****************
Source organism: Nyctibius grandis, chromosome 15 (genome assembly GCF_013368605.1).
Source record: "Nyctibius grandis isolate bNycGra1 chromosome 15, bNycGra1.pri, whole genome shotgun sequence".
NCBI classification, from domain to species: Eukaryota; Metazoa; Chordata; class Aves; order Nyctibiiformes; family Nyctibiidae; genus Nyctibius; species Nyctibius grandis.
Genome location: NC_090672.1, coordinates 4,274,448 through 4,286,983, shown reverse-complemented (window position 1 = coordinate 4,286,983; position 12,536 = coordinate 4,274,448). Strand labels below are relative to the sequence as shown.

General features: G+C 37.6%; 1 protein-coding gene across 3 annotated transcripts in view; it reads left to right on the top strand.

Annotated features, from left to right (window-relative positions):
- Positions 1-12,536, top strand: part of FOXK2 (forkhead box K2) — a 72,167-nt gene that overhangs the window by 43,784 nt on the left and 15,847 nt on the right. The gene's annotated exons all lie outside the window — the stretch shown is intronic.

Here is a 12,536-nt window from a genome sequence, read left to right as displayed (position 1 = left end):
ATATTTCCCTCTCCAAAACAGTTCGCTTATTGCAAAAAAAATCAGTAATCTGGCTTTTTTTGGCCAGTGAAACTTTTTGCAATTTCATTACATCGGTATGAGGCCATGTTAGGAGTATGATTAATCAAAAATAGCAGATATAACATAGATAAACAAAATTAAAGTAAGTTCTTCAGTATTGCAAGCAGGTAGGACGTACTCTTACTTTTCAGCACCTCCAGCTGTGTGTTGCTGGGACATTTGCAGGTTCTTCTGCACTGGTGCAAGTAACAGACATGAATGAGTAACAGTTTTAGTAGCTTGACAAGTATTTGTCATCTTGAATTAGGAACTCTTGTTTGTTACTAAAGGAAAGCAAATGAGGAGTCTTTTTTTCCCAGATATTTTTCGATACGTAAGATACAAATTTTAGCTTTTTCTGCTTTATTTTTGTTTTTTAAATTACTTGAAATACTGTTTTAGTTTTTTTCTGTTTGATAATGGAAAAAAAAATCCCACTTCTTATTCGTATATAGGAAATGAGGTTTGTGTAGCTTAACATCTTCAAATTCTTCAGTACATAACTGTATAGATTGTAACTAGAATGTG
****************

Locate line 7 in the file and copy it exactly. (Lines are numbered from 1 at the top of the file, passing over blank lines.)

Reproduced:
- Positions 1-12,536, top strand: part of FOXK2 (forkhead box K2) — a 72,167-nt gene that overhangs the window by 43,784 nt on the left and 15,847 nt on the right. The gene's annotated exons all lie outside the window — the stretch shown is intronic.